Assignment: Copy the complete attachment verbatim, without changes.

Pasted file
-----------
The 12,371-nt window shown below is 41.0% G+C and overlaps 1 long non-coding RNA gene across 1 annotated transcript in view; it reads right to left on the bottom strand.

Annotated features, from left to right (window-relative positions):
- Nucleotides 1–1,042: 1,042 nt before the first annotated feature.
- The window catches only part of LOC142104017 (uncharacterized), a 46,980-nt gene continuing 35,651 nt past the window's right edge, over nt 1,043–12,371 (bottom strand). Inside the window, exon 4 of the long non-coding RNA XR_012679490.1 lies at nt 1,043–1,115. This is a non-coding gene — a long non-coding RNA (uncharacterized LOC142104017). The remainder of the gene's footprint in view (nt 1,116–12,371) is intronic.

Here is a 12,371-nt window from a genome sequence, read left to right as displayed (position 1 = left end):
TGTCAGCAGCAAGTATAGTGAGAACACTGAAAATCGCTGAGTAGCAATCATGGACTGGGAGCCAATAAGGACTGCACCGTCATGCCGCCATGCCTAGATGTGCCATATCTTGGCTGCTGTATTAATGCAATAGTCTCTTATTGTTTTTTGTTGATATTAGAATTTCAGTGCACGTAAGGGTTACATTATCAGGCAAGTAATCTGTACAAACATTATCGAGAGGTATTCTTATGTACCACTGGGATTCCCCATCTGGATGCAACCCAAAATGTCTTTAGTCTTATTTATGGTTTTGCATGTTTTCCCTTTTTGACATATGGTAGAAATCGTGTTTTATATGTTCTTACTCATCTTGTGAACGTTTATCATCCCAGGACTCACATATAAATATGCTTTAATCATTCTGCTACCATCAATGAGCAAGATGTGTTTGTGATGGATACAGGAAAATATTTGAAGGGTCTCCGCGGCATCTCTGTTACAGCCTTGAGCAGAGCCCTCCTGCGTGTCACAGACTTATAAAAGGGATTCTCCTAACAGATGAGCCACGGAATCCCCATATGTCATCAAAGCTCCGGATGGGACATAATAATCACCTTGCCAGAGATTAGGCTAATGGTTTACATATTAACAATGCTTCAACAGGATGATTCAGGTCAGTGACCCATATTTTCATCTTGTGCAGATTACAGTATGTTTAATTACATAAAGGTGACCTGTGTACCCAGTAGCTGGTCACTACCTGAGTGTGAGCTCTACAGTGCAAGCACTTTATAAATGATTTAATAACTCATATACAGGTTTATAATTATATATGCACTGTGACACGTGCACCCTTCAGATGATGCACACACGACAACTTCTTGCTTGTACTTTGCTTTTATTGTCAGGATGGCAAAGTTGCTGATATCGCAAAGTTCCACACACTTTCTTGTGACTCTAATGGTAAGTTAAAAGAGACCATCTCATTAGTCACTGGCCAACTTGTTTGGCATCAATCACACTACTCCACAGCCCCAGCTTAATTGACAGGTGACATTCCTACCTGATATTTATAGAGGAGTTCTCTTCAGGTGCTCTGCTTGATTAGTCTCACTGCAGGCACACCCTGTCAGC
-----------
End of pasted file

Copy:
The 12,371-nt window shown below is 41.0% G+C and overlaps 1 long non-coding RNA gene across 1 annotated transcript in view; it reads right to left on the bottom strand.

Annotated features, from left to right (window-relative positions):
- Nucleotides 1–1,042: 1,042 nt before the first annotated feature.
- The window catches only part of LOC142104017 (uncharacterized), a 46,980-nt gene continuing 35,651 nt past the window's right edge, over nt 1,043–12,371 (bottom strand). Inside the window, exon 4 of the long non-coding RNA XR_012679490.1 lies at nt 1,043–1,115. This is a non-coding gene — a long non-coding RNA (uncharacterized LOC142104017). The remainder of the gene's footprint in view (nt 1,116–12,371) is intronic.

Here is a 12,371-nt window from a genome sequence, read left to right as displayed (position 1 = left end):
TGTCAGCAGCAAGTATAGTGAGAACACTGAAAATCGCTGAGTAGCAATCATGGACTGGGAGCCAATAAGGACTGCACCGTCATGCCGCCATGCCTAGATGTGCCATATCTTGGCTGCTGTATTAATGCAATAGTCTCTTATTGTTTTTTGTTGATATTAGAATTTCAGTGCACGTAAGGGTTACATTATCAGGCAAGTAATCTGTACAAACATTATCGAGAGGTATTCTTATGTACCACTGGGATTCCCCATCTGGATGCAACCCAAAATGTCTTTAGTCTTATTTATGGTTTTGCATGTTTTCCCTTTTTGACATATGGTAGAAATCGTGTTTTATATGTTCTTACTCATCTTGTGAACGTTTATCATCCCAGGACTCACATATAAATATGCTTTAATCATTCTGCTACCATCAATGAGCAAGATGTGTTTGTGATGGATACAGGAAAATATTTGAAGGGTCTCCGCGGCATCTCTGTTACAGCCTTGAGCAGAGCCCTCCTGCGTGTCACAGACTTATAAAAGGGATTCTCCTAACAGATGAGCCACGGAATCCCCATATGTCATCAAAGCTCCGGATGGGACATAATAATCACCTTGCCAGAGATTAGGCTAATGGTTTACATATTAACAATGCTTCAACAGGATGATTCAGGTCAGTGACCCATATTTTCATCTTGTGCAGATTACAGTATGTTTAATTACATAAAGGTGACCTGTGTACCCAGTAGCTGGTCACTACCTGAGTGTGAGCTCTACAGTGCAAGCACTTTATAAATGATTTAATAACTCATATACAGGTTTATAATTATATATGCACTGTGACACGTGCACCCTTCAGATGATGCACACACGACAACTTCTTGCTTGTACTTTGCTTTTATTGTCAGGATGGCAAAGTTGCTGATATCGCAAAGTTCCACACACTTTCTTGTGACTCTAATGGTAAGTTAAAAGAGACCATCTCATTAGTCACTGGCCAACTTGTTTGGCATCAATCACACTACTCCACAGCCCCAGCTTAATTGACAGGTGACATTCCTACCTGATATTTATAGAGGAGTTCTCTTCAGGTGCTCTGCTTGATTAGTCTCACTGCAGGCACACCCTGTCAGC